Around early January 2023, a number of social media users expressed shock when they found that some brands of Parmesan cheese, the specialty from Italy, contain rennet, an enzyme that is traditionally taken from the stomach lining of calves. News articles confirmed the finding, with some citing the animal welfare organization, People for the Ethical Treatment of Animals (PETA).
This revelation was not new, though. The information has long been available; see this article from The Guardian, and this 2013 post by the NZ Vegetarian Society on Facebook, "...Parmesan cheese is an EU 'protected designation of origin' product and has to be made using calf rennet, so it's definitely not suitable for vegetarians."
The enzyme is used for curdling milk in the cheese-making process.
"Today years old when I found out Parmesan cheese is made from baby cow's stomach & I could go cry, tweeted @dtheebae on Jan. 9, 2023. "I'm just gonna have to go full vegan at this point."
On Facebook too, some users were surprised. "It's made from what?!," asked UNILAD on Jan. 12, 2023. However, shocked reactions were neither new nor recent. "I just found out Parmesan cheese isn't vegetarian and basically my whole life is a lie," wrote BuzzFeed's Delaney Strunk in 2019.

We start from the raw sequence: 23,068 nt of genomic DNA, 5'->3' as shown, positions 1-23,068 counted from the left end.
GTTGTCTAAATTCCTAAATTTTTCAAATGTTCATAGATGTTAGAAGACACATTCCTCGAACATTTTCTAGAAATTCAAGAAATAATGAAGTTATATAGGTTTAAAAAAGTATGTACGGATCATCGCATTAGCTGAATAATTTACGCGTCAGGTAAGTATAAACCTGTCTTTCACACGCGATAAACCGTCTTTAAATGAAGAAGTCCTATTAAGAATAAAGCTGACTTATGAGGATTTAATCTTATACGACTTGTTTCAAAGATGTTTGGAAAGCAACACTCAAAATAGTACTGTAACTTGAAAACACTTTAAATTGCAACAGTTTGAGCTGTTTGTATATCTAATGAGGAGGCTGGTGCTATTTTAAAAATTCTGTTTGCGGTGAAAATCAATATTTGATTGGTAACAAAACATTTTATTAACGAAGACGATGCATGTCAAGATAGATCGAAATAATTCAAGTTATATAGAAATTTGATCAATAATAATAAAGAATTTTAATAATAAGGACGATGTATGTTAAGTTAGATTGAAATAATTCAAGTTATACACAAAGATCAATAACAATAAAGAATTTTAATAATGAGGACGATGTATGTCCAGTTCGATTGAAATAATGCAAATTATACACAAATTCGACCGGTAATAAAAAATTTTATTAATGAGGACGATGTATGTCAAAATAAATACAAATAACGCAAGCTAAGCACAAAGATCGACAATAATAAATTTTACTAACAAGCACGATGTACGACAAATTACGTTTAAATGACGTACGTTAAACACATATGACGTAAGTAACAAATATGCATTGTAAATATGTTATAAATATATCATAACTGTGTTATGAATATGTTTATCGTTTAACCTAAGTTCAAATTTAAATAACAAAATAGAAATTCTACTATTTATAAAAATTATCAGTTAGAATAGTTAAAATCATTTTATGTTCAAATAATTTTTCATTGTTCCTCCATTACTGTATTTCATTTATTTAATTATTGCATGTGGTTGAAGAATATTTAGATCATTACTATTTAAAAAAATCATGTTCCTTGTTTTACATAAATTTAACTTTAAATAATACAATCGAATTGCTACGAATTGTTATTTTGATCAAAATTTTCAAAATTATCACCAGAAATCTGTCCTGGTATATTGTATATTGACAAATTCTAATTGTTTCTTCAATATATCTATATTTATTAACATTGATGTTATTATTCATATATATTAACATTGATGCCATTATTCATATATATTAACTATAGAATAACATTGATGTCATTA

The BuzzFeed reporter found that "apparently to earn the authentic legal title of Parmigiano-Reggiano, the cheese must be created using calf rennet." Parmigiano-Reggiano (or Parmesan, as it is popularly known) "is a Protected Designation of Origin (PDO mark) marked product." Parmesan got that POD status in 1996.
Besides Parmesan, there are other cheeses made using rennet. According to Vegetarian Society, Gorgonzola and Grana Padano use animal rennet. Insider lists more varieties in addition to those two, including Pecorino Romano, Camembert, Vacherin, Emmenthaler, Gruyère, and Manchego.
But hold on.
It's not all gloom and doom for Parmesan lovers. There are vegan alternatives available that do not use any dairy products. PETA has published a list of vegan cheese available in the market.
This was not the first time that claims of how certain types of cheese were made concerned the consumers. In 2016, we fact-checked a claim that several widely-available cheeses are partially made from wood.